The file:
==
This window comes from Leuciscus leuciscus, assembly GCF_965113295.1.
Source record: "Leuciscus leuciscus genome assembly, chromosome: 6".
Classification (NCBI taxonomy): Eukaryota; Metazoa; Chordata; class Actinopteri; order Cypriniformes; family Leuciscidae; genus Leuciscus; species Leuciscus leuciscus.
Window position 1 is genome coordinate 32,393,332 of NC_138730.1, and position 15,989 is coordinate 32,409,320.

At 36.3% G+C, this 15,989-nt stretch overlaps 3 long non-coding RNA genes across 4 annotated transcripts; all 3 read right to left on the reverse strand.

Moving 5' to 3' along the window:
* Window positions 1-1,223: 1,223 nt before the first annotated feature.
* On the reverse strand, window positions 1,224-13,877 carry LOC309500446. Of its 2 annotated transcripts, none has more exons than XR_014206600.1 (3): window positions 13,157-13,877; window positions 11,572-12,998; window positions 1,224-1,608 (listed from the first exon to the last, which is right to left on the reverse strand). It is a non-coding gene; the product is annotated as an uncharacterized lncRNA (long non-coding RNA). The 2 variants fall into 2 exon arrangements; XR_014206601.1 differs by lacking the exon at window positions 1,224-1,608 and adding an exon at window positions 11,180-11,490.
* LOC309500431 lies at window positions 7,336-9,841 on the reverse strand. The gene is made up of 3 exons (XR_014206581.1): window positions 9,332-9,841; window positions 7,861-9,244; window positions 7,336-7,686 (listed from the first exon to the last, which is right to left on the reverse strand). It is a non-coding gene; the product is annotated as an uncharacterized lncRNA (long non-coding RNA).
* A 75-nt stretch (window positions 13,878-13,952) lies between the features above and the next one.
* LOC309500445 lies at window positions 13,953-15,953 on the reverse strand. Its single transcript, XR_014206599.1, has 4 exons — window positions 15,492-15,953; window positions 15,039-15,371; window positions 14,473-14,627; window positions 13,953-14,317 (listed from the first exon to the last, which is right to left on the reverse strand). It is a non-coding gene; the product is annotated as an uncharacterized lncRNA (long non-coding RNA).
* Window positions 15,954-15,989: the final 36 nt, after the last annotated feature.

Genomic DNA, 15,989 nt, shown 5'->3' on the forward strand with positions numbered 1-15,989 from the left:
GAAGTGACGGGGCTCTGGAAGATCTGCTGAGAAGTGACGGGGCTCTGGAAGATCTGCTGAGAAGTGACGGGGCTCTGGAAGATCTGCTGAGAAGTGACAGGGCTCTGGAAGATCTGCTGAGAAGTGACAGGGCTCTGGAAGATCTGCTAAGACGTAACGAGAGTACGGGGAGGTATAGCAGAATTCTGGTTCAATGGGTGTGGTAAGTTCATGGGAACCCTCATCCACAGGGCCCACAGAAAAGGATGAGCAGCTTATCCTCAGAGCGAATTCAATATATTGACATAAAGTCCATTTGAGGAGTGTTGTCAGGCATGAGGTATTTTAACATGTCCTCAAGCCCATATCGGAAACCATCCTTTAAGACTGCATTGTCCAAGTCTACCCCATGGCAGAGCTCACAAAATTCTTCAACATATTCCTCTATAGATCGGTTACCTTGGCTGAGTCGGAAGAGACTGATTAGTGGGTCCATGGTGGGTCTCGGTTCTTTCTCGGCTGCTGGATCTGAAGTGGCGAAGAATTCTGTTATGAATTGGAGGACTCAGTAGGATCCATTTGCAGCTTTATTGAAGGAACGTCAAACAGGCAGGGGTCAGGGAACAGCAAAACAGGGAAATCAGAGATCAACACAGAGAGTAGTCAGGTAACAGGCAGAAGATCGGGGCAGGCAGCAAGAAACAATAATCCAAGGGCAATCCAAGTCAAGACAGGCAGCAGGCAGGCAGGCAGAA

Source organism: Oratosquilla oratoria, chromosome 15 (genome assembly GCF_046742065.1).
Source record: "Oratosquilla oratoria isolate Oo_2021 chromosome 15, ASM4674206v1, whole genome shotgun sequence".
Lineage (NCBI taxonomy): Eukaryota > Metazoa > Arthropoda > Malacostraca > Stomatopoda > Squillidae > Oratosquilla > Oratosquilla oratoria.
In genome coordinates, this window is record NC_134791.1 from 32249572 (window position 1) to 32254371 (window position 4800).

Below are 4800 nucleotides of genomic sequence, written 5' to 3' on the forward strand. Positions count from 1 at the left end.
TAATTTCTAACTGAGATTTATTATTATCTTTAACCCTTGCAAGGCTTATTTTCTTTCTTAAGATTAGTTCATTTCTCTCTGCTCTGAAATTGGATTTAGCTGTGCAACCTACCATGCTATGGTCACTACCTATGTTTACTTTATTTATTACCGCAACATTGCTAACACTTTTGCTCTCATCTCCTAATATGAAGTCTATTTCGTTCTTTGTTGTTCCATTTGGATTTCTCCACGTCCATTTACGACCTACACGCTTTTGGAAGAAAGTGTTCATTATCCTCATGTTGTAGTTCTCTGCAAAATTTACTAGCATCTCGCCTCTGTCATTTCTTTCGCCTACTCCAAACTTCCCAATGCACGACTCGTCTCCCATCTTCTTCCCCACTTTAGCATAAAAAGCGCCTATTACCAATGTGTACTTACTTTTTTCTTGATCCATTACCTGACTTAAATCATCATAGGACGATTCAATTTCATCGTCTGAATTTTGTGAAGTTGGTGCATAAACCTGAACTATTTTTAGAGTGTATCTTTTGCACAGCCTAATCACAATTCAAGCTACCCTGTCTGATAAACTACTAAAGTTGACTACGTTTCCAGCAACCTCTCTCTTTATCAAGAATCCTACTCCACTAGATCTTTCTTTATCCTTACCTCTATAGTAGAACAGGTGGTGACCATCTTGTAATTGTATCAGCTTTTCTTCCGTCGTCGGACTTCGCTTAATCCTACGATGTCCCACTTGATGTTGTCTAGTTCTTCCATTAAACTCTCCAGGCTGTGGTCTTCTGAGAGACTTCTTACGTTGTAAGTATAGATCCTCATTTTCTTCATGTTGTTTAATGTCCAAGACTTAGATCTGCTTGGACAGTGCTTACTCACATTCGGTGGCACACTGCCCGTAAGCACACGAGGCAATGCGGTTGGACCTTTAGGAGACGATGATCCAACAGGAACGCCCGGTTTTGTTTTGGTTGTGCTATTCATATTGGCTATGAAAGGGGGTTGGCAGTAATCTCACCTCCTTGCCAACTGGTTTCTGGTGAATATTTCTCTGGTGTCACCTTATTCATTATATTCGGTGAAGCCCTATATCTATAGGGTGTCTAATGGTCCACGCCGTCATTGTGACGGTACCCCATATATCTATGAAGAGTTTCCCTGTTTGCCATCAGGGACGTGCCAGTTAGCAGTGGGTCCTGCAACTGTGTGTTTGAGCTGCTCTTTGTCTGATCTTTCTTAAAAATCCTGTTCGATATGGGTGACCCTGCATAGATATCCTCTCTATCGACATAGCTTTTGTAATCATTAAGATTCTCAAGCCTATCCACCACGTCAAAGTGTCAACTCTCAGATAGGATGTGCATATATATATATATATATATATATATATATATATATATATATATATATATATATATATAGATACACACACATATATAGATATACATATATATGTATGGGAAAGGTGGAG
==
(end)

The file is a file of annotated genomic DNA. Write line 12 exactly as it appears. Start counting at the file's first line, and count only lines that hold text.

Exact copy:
* Window positions 15,954-15,989: the final 36 nt, after the last annotated feature.